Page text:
from left: Herb E. Smith, Pat Beaver, Judi Jennings, Helen Lewis, Amelia Kirby, and Sylvia Ryerson
This past Seedtime Friday, June 8, 2012, saw an extra-special event take place in the Appalshop conference room. Appalachian studies pioneer Helen Lewis, along with editors Judi Jennings and Pat Beaver joined Beth Bingman, Amelia Kirby, and Herb E. Smith in reading selections from Helen Matthews Lewis: Living Social Justice in Appalachia, a brand-new anthology of Lewis’s writings and memories that document her life and work.
What follows is a transcript of the reading, generously sent around by Roy Silver. For more information on the book, click here.
Helen Matthews Lewis: Living Social Justice in Appalachia
Seedtime on the Cumberland, June 8, 2012
Appalshop Conference Room, 5:00 – 6:00 pm
Helen intro: It is great to be back at Appalshop. My relationship with this creative organization goes back to its beginning. I was teaching at Clinch Valley College in Wise when Appalshop began, and I started sending students over to get involved. Ben Ziccafoose did the film Frank Jackson Coalminer as a term paper in my class other students came here to work: Jack Wright, Ron Short and Beth Bingman, who writes in this book about her student experiences. I later joined the Appalshop, staff to work with Herb E., Elizabeth, Mimi and other filmmakers to develop a film series on the History of Appalachia.
This book, which was developed by Judi Jennings and Pat Beaver, is a combination of a Reader made up of a lot of things I have written throughout the years and interviews giving the context for the writings, a history of social movements and changes which I have been part of from 1950 to today and pieces by others who participated in these events. Being in Whitesburg I need to admit that I have plagiarized two important Whitesburg writer-activists in my writings. Both Harry Caudill in Night Comes to the Cumberland and Tom Gish, editor of the Mountain Eagle, wrote and talked about the region as a Colony, about the outside exploitation of the wealth and the various programs for amelioration. Gish saw these regional organizations developing more and more like the Office of Indian Affairs, to control the natives. He saw this as a latter stage of colonialism in which those who are left over, the land and the people, live as wards of the government on a Paleface Reservation.
I took their writings about Appalachia, and I wrote and talked about how Appalachia was like an internal colony, and I began to look at how exploitation of resources and outside control affected other people and places. I went to the coalfields of Wales and began to write about the similarities between people there and in Appalachia and the impact of extractive industries. Wales is also where I first started learning about the power of video and film to tell stories. In our reading today, we are going to focus on two sections of the book talking about my work in Wales and Appalshop which are related and still continuing today. We want to save time for discussion of today’s problems and what happens After Coal.
Pat: While students at Oxford, England, John Gaventa, now an internationally known scholar and activist, and Richard Greatrex did some very rough videotapes in Wales of the 1974 Miners’ Strike. When John returned to Vanderbilt University, where he was completing his studies, Helen invited him over to one of her classes at Clinch Valley College to show the tapes. John recalls that, “As happens with many people Helen meets, I became a friend and colleague on a number of projects thereafter. I also think of Helen as a mentor in the sense of someone who inspires in others the ability to see their work differently and who helps them see new possibilities to which they can aspire.”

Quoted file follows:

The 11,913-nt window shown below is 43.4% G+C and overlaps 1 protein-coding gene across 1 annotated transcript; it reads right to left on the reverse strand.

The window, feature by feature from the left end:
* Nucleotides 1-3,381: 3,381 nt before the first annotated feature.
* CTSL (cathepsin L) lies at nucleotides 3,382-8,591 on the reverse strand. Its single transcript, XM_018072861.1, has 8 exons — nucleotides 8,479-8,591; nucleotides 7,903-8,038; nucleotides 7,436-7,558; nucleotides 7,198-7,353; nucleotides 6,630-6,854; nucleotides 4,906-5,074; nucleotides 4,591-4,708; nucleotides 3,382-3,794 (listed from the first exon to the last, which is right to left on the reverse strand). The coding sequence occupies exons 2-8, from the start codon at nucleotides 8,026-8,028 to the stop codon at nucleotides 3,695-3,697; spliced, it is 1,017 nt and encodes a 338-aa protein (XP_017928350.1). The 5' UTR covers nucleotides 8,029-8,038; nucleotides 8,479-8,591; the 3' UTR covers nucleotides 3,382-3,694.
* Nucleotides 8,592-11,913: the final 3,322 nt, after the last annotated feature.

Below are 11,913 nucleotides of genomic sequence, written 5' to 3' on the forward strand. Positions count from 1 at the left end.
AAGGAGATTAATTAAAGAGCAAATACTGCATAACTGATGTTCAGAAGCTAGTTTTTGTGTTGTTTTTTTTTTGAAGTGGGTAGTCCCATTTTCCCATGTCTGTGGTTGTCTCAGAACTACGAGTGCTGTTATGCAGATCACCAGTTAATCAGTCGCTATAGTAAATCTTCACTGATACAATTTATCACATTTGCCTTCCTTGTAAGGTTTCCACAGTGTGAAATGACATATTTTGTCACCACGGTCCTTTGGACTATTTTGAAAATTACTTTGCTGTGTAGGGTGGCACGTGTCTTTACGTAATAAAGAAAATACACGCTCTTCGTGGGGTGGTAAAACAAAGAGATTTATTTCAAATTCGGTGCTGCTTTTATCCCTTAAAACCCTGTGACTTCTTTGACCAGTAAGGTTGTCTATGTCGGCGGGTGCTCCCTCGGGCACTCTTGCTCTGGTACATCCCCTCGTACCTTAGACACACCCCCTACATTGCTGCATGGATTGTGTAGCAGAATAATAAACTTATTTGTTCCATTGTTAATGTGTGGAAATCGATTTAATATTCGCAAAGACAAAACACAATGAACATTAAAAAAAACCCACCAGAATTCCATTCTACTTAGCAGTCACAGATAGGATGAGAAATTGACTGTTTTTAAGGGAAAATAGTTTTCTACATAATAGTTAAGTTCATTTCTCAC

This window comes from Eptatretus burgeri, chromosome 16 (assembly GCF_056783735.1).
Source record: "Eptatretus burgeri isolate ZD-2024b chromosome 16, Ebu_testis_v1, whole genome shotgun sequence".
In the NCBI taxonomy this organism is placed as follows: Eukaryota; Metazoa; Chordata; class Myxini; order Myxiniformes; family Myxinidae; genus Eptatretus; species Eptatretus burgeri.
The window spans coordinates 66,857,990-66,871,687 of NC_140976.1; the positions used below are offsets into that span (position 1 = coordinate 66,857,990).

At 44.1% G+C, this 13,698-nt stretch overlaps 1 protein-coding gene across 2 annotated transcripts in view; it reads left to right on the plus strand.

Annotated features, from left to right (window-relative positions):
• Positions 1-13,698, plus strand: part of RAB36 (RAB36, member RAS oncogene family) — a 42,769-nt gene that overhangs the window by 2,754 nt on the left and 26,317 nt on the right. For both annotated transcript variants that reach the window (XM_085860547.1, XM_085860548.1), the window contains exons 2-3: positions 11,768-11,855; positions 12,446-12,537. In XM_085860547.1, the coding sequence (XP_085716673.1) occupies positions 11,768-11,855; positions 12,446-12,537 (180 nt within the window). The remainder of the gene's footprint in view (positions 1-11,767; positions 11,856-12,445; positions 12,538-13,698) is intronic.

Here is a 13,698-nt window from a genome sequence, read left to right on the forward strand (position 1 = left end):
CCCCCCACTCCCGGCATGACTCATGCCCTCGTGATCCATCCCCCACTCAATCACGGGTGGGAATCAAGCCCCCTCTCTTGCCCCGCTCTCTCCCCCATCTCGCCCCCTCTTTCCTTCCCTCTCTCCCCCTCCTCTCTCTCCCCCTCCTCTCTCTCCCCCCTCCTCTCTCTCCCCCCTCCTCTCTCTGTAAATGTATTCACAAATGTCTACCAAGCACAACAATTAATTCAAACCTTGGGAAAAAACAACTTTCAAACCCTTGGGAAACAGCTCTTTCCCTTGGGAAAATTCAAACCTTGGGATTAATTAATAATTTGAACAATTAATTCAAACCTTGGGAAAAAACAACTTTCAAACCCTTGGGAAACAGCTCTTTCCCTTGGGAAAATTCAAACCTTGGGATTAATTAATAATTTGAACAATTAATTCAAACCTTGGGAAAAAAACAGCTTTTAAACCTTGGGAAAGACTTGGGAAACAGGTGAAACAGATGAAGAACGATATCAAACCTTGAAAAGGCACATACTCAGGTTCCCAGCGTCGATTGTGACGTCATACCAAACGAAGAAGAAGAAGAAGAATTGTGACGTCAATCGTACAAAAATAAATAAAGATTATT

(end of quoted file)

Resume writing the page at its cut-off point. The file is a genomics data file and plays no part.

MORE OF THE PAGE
Helen: So [in 1975] I got a postdoctoral fellowship from the National Science Foundation on energy-related research and went to Wales. . . . John Gaventa was over there. His friend Richard Greatrex, a Welsh filmmaker, agreed to do videotapes in the mining communities if I would provide him with room and board. So I piggybacked this whole Welsh videotape production on my fellowship. Most weekends John would come to Wales, and he and Richard and I would videotape Welsh community scenes.
We also used the grant for an exchange; we brought Hazel Dickens, Mike Seeger and that group of musicians—Rich Kirby, John McCutcheon, some of the Brookside mine women, Charis Horton, and people from the River Farm. It was an invasion of the Americans in this mining community where they hadn’t seen Americans since World War II.
Judi: Helen used video and visual anthropology to understand life in Welsh mining valleys. Throughout her career, Helen has been able to build such global links, but always to do so without losing her deep local and regional roots. Her work is a conversation between regional culture and global political economy. For Helen, the sociological world has always been bigger than its academic boundaries. At Clinch Valley College, she and her students engaged in the communities, not just the classroom. In her Welsh project, she used her networking skills to build links among miners, academics, and broader publics in the two regions that last to this day.
Helen: My Old Black Mountain Home” or “Deep in the Heart of Dyfed” or “What I Learned in Wild Wild Wales,” A Poem of Sorts, read at the Rose and Crown, Wales, April 24, 1976
I rented a little cottage
In Upper Brynamman on Bryn,
With Richard and John in the household
And visits from one or two friends.
We made a lot of videotapes
At schools and pubs and clubs and mines,
Of people singing, dancing and shouting a bit,
But mostly speaking their minds.
What have I done in my travels?
What have I learned in my stay?
I’ll tell you a few of the highlights
In my work, which is better called play.
Continue reading Full Transcript of the Seedtime 2012 Helen Lewis Reading